We are not like Pakistan: MP Shashi Tharoor
It is rare for a thinker-writer-politician to be given a ‘rockstar’ treatment, with adulation dripping at every word he uttered. But considering Dr Shashi Tharoor, Congress MP, who was in the city on Saturday to attend 7th edition of Pune International Literary Festival, to engage with the audience comprising mostly young minds, this was a given.
PUNE: It is rare for a thinker-writer-politician to be given a ‘rockstar’ treatment, with adulation dripping at every word he uttered. But considering Dr Shashi Tharoor, Congress MP, who was in the city on Saturday to attend 7th edition of Pune International Literary Festival, to engage with the audience comprising mostly young minds, this was a given.
With queues stretching long outside the already bursting at seams auditorium, Tharoor didn’t disappoint the gathering and answered each question, provocative and otherwise, with aplomb.
He was in conversation with writer Manu Pillai, who was also his former chief of staff.
Pillai asked the MP from Thiruvananthapuram, ‘Why are you still with Congress?’ and got a fairly detailed answer. Tharoor was wooed by the principal political parties of the country, after he stepped down from his post as the Under Secretary General of United Nations.
“A BJP minister in Vajpayee government, called me in 2006, after I stepped down from my unsuccessful race for Secretary General of United Nations, and he asked me to join their party. We know that Congress will also ask you, don’t go to them. Come to us’. I replied, ‘You already know my views’. He was very charming and persuasive and said, ‘Is there any political party with which you can agree on everything? You don’t agree on some points, it’s fine. We are a meritocracy, we will see your merit’. Although I was touched by that, I found it difficult to align with the political ideas in BJP’s manifesto. First, was their emphasis on Hindutva. Second, they had just conducted a campaign with a message of ‘India Shining’ without asking who India was shining for?” he said.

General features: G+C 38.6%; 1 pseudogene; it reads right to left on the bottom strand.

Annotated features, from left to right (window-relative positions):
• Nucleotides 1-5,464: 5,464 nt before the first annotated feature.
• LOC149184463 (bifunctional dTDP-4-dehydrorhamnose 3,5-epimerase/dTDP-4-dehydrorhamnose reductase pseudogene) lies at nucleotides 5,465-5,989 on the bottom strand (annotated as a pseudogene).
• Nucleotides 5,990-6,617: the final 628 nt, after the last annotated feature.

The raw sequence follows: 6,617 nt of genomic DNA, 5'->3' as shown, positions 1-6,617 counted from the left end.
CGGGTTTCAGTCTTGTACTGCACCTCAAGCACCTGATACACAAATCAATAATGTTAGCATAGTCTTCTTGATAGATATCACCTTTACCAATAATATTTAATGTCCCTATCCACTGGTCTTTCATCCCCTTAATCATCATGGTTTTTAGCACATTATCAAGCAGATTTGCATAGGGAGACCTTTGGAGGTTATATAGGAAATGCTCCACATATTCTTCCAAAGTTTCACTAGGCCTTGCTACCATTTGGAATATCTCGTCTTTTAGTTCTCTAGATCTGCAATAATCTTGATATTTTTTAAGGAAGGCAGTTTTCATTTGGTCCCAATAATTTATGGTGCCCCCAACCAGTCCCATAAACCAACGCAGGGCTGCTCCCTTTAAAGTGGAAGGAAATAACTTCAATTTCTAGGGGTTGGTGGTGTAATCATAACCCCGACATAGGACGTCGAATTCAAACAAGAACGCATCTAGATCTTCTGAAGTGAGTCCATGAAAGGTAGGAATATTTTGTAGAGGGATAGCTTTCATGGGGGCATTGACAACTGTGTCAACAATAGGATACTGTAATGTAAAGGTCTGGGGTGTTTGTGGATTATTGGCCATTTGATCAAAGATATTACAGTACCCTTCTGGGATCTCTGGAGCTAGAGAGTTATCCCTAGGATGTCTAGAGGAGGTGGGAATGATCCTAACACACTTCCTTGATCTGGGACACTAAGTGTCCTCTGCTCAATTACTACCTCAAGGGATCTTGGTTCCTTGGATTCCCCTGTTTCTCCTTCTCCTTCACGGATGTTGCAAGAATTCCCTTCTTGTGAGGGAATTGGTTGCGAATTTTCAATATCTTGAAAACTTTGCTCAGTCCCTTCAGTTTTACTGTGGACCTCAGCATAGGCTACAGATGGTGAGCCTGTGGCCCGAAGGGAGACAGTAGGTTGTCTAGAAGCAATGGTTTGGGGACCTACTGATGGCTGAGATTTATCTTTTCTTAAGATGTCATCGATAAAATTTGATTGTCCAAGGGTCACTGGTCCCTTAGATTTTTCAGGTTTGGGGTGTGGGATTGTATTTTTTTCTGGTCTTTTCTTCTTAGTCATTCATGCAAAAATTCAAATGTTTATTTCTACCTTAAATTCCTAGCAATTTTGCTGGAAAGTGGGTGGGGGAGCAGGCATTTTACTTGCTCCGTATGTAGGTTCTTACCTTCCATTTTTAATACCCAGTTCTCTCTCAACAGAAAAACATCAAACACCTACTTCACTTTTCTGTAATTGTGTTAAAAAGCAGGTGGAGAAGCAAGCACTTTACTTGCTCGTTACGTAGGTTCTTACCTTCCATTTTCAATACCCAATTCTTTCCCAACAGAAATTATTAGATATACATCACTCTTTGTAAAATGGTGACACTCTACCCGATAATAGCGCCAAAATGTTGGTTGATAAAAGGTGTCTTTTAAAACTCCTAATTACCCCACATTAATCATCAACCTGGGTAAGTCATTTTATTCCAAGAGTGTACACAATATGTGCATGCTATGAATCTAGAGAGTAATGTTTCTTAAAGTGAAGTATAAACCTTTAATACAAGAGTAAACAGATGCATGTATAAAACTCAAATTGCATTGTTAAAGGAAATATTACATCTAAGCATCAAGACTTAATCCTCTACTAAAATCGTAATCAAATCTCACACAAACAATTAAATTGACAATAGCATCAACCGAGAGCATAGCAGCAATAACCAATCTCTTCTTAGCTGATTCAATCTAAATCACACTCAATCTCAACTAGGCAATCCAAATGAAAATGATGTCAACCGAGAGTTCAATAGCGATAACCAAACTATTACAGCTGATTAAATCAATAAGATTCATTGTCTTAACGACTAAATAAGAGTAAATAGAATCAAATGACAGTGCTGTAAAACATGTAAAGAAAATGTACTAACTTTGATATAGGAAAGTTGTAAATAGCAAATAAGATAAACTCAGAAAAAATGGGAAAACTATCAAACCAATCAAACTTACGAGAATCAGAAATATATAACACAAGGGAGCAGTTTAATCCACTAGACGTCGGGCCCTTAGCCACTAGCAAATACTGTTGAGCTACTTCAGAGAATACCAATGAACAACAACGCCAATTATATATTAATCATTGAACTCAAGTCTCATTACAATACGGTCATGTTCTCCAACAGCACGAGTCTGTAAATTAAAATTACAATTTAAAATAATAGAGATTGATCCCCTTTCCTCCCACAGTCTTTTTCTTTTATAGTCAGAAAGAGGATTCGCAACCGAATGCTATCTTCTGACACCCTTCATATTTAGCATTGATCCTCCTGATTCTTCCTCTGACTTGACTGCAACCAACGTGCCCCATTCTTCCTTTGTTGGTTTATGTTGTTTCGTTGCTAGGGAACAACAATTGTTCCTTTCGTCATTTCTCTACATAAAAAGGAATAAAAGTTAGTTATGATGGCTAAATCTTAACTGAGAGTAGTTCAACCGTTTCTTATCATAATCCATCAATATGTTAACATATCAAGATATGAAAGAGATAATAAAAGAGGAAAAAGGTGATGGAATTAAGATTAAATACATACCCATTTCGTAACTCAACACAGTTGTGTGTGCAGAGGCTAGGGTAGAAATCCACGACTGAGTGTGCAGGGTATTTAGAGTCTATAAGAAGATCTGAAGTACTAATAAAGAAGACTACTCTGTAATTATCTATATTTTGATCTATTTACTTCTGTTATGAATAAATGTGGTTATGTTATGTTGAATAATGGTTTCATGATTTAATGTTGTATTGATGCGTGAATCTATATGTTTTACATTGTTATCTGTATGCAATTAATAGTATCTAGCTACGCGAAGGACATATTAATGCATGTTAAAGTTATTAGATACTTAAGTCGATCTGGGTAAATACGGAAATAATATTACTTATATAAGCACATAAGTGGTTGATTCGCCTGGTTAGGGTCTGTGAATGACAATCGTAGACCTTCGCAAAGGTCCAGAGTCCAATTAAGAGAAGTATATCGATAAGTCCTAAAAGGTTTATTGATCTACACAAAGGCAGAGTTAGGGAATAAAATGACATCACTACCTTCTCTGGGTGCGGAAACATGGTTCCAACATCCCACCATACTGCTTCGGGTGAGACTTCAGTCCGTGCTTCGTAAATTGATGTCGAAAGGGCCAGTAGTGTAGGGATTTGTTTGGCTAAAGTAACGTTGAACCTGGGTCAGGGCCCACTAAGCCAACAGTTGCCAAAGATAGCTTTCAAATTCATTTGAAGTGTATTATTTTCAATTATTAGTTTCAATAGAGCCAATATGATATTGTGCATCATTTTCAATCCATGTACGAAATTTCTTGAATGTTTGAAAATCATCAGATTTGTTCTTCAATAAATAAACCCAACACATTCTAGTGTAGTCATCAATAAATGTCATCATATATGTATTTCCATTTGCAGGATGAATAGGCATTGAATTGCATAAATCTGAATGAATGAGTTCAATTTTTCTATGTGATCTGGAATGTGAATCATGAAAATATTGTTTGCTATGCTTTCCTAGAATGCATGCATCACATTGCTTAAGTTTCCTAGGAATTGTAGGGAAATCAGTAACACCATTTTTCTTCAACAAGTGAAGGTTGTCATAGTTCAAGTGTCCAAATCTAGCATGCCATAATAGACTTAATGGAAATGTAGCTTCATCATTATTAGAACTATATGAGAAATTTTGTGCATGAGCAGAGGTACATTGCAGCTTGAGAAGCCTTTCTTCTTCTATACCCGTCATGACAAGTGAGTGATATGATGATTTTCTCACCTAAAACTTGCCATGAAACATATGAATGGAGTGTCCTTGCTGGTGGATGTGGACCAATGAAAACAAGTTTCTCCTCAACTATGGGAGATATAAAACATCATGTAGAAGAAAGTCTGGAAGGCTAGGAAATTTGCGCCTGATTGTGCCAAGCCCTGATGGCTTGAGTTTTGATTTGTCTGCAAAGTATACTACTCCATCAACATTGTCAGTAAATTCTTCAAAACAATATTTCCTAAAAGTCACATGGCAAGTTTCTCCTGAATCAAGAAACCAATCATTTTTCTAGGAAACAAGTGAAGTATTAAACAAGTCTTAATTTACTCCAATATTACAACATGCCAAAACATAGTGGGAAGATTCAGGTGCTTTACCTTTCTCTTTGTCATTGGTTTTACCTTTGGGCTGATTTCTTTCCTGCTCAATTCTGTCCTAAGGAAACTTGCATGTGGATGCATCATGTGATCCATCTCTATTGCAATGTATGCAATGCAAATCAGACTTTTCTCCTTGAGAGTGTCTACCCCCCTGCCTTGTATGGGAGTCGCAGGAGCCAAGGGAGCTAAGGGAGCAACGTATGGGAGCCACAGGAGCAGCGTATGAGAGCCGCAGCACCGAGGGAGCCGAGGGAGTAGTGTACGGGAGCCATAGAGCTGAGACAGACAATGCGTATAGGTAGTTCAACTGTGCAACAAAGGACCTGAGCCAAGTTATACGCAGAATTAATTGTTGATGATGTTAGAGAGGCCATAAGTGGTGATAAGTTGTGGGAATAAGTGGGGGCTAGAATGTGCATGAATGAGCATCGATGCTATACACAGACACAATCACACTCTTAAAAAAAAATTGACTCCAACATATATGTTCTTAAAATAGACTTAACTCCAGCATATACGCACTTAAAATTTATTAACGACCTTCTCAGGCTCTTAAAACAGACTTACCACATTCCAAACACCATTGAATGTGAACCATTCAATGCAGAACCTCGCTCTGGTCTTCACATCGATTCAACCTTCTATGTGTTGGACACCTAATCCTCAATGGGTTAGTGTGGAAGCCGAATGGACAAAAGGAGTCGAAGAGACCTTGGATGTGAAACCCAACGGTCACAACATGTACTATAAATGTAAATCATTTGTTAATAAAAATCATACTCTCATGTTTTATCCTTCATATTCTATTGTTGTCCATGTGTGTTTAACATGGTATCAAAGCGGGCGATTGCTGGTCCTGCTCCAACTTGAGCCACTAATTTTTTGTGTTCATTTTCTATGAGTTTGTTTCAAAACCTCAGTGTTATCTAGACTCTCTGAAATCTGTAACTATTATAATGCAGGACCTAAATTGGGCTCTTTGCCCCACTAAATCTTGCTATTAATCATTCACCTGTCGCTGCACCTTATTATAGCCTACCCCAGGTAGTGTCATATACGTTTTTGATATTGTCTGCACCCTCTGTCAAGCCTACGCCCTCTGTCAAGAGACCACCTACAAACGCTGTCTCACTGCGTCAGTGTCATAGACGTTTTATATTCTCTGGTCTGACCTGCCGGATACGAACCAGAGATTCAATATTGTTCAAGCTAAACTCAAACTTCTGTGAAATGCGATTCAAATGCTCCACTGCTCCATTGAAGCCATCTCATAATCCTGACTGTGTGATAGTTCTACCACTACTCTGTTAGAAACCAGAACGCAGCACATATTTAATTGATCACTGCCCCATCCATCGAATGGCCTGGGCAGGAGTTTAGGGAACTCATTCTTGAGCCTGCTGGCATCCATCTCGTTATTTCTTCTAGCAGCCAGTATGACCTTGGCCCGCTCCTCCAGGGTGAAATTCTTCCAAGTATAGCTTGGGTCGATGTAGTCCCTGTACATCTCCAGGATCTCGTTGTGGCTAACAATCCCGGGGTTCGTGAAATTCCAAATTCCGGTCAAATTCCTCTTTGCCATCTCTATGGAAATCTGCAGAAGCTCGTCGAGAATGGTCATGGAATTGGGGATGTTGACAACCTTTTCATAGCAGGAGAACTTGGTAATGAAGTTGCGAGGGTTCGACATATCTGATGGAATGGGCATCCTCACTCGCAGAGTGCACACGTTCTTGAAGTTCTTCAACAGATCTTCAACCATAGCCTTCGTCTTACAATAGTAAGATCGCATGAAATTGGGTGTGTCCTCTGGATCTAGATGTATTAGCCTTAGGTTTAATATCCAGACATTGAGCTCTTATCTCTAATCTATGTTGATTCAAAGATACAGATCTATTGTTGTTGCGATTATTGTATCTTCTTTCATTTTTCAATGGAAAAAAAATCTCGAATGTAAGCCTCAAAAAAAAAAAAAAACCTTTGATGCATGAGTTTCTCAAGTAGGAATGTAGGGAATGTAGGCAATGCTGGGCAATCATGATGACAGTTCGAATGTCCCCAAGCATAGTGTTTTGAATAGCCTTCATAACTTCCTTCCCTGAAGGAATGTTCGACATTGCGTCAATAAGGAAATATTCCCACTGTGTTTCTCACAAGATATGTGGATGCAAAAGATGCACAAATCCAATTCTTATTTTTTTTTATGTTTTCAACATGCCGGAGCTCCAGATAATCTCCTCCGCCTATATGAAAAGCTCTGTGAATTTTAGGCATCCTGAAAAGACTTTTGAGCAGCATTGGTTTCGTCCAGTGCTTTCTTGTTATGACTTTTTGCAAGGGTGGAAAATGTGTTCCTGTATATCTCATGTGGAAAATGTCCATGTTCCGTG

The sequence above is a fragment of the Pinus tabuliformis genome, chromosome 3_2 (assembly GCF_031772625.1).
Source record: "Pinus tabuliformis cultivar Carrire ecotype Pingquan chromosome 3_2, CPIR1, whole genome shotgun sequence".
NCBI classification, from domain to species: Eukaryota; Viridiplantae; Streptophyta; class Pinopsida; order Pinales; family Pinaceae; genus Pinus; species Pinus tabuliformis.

Tharoor, who has written imporant works like ‘A Great Indian Novel’, ‘Why I am a Hindu’, ‘The Hindu Way of Life’, added, “I see politics as a vehicle to advance the ideas, principles and values that I hold dear and that I want to see my country progress along. My principles have been consistent over the years as seen in my writing. India, as our freedom struggle established, must be a country for everybody, irrrespective of their religion, caste, language and region. Everyone has equal rights in the democracy and everyone has equal stake in our country. I also believe that we must be a country that encourages growth and entrepreneurship and at the same time, be concerned about social justice for those who are marginalised.”
His books and how certain portions of the satirical novel - ‘The Great Indian Novel’ - were pulled out and distorted to malign Tharoor and win mileage in 2019 elections were also discussed, along with the ‘thin-skin’ that we have developed as a nation. But what got the maximum cheer was when the Congress MP talked about his ideas on Hinduism, Kashmir and Pakistan.
Tharoor says that he owes his understanding of Hinduism to Swami Vivekananda. “Swami Vivekananda’s preachings are extraordinarily relevant today.”
Touching on the subject of Kashmir, the politician said, “As far as Pakistan’s attacks on India in UN were concerned, the Opposition is 100 per cent with the Indian government. Pakistan’s track record is very poor. It has no right to criticise us. I will speak for the well-being of Kashmir and Kashmiris as an Indian MP and an Indian citizen. I asked in Parliament on August 6, When will a Kashmiri mother be able to take her child to school? When will you give us that normalcy?”
He also put to rest his comments on ‘Hindu Pakistan’ for which he was in controversy. Tharoor said, “The phrase Hindu Pakistan was first used by Jawaharlal Nehru. The Std VIII CBSE’s Civics textbook has mentioned this. What is this Nehruvian view? Those who said ‘yes’ created the idea of Pakistan. Those who said ‘no’, included Nehru, Gandhi, Azad, Ambedkar and Rajendra Prasad. Pakistan is built on idea of one nation, one language, one culture. I have met Pakistani Christians whose passports are stamped as ‘non-Muslims’. Would you want this for your Parsi and Muslim friends? I would be ashamed. We are not like that, we must not become like that. Hinduism is not like that. Hinduism is a faith of great acceptance that cherishes and is enriched by diversity of that country.”